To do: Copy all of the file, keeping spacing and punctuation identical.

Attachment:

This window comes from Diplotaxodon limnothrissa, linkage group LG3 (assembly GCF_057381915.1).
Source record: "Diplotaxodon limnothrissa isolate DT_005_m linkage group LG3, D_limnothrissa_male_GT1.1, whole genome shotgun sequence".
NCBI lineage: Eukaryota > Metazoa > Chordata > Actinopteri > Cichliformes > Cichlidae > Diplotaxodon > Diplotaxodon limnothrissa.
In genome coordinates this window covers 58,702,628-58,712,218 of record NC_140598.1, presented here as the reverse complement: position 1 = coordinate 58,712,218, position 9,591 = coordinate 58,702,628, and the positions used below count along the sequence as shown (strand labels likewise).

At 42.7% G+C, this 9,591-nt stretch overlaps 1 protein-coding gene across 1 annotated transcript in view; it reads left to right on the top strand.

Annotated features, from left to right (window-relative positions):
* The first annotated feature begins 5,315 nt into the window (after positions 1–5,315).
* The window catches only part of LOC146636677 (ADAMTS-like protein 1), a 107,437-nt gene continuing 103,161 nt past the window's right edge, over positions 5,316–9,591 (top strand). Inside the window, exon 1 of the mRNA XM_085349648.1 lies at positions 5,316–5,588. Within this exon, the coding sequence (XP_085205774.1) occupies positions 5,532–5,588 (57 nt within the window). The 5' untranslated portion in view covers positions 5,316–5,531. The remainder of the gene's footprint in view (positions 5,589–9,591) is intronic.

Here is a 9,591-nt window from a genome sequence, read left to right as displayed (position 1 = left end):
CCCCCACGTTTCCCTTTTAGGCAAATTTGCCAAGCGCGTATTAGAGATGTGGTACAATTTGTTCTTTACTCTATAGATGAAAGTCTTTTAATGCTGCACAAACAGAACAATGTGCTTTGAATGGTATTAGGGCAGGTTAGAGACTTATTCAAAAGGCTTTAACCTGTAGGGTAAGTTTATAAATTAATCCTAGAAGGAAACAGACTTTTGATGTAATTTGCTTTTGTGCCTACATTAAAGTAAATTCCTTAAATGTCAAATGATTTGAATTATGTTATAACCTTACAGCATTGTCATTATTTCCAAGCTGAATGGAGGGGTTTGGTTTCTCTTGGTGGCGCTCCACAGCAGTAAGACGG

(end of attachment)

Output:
This window comes from Diplotaxodon limnothrissa, linkage group LG3 (assembly GCF_057381915.1).
Source record: "Diplotaxodon limnothrissa isolate DT_005_m linkage group LG3, D_limnothrissa_male_GT1.1, whole genome shotgun sequence".
NCBI lineage: Eukaryota > Metazoa > Chordata > Actinopteri > Cichliformes > Cichlidae > Diplotaxodon > Diplotaxodon limnothrissa.
In genome coordinates this window covers 58,702,628-58,712,218 of record NC_140598.1, presented here as the reverse complement: position 1 = coordinate 58,712,218, position 9,591 = coordinate 58,702,628, and the positions used below count along the sequence as shown (strand labels likewise).

At 42.7% G+C, this 9,591-nt stretch overlaps 1 protein-coding gene across 1 annotated transcript in view; it reads left to right on the top strand.

Annotated features, from left to right (window-relative positions):
* The first annotated feature begins 5,315 nt into the window (after positions 1–5,315).
* The window catches only part of LOC146636677 (ADAMTS-like protein 1), a 107,437-nt gene continuing 103,161 nt past the window's right edge, over positions 5,316–9,591 (top strand). Inside the window, exon 1 of the mRNA XM_085349648.1 lies at positions 5,316–5,588. Within this exon, the coding sequence (XP_085205774.1) occupies positions 5,532–5,588 (57 nt within the window). The 5' untranslated portion in view covers positions 5,316–5,531. The remainder of the gene's footprint in view (positions 5,589–9,591) is intronic.

Here is a 9,591-nt window from a genome sequence, read left to right as displayed (position 1 = left end):
CCCCCACGTTTCCCTTTTAGGCAAATTTGCCAAGCGCGTATTAGAGATGTGGTACAATTTGTTCTTTACTCTATAGATGAAAGTCTTTTAATGCTGCACAAACAGAACAATGTGCTTTGAATGGTATTAGGGCAGGTTAGAGACTTATTCAAAAGGCTTTAACCTGTAGGGTAAGTTTATAAATTAATCCTAGAAGGAAACAGACTTTTGATGTAATTTGCTTTTGTGCCTACATTAAAGTAAATTCCTTAAATGTCAAATGATTTGAATTATGTTATAACCTTACAGCATTGTCATTATTTCCAAGCTGAATGGAGGGGTTTGGTTTCTCTTGGTGGCGCTCCACAGCAGTAAGACGG